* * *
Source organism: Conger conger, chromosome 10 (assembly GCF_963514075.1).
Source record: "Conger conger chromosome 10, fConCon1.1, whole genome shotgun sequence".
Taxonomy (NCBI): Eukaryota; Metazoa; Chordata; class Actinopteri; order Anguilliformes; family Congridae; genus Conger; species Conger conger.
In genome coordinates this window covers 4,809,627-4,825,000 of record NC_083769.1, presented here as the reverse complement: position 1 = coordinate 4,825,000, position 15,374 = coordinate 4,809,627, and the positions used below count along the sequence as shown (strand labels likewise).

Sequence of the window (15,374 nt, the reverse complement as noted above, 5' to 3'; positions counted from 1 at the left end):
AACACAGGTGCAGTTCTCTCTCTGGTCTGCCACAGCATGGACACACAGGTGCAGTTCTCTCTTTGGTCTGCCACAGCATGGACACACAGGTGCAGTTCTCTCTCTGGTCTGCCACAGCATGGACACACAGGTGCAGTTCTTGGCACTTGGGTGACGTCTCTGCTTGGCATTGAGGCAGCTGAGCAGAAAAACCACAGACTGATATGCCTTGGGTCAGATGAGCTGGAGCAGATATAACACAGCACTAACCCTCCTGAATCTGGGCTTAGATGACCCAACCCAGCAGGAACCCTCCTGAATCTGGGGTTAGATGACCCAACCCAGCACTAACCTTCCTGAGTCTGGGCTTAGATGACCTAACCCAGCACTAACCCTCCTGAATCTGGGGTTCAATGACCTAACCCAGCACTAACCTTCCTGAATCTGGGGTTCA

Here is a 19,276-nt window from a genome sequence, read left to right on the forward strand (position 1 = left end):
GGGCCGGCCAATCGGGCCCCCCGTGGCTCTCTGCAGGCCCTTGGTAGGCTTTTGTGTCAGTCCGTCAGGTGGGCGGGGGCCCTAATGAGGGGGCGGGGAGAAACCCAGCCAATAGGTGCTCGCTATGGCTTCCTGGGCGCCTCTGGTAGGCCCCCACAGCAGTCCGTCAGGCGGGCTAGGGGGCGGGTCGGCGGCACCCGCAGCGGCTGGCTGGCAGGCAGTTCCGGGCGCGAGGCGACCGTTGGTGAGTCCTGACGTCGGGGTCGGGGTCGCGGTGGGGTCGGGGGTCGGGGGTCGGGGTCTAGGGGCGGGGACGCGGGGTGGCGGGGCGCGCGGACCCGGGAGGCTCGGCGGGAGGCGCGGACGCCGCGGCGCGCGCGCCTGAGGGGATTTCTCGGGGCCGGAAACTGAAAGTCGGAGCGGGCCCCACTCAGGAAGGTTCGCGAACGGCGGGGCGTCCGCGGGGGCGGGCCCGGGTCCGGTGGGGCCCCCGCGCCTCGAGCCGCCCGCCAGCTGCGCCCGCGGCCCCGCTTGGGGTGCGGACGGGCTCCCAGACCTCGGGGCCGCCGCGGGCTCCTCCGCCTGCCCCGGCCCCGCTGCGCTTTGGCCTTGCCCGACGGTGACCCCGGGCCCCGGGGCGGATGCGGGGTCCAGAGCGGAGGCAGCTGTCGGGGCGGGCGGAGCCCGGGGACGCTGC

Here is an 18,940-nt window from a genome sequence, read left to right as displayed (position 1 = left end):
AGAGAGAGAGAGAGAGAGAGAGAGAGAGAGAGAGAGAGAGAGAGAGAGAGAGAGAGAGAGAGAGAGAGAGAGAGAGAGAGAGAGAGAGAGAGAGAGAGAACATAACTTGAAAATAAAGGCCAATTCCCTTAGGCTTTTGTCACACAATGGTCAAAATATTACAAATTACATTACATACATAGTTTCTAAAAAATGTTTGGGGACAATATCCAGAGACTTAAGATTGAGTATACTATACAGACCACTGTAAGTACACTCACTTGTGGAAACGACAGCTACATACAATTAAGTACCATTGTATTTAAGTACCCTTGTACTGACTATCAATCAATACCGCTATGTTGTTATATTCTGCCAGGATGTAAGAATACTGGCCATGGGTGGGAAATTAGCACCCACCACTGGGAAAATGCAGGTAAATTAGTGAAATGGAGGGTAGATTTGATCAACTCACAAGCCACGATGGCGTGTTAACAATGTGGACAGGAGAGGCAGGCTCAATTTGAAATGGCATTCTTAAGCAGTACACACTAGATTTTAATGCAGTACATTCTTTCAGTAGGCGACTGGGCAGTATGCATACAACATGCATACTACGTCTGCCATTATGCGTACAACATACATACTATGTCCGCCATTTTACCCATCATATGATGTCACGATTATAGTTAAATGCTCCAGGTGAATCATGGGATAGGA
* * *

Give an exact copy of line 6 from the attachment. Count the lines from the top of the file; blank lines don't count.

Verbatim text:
AACACAGGTGCAGTTCTCTCTCTGGTCTGCCACAGCATGGACACACAGGTGCAGTTCTCTCTTTGGTCTGCCACAGCATGGACACACAGGTGCAGTTCTCTCTCTGGTCTGCCACAGCATGGACACACAGGTGCAGTTCTTGGCACTTGGGTGACGTCTCTGCTTGGCATTGAGGCAGCTGAGCAGAAAAACCACAGACTGATATGCCTTGGGTCAGATGAGCTGGAGCAGATATAACACAGCACTAACCCTCCTGAATCTGGGCTTAGATGACCCAACCCAGCAGGAACCCTCCTGAATCTGGGGTTAGATGACCCAACCCAGCACTAACCTTCCTGAGTCTGGGCTTAGATGACCTAACCCAGCACTAACCCTCCTGAATCTGGGGTTCAATGACCTAACCCAGCACTAACCTTCCTGAATCTGGGGTTCA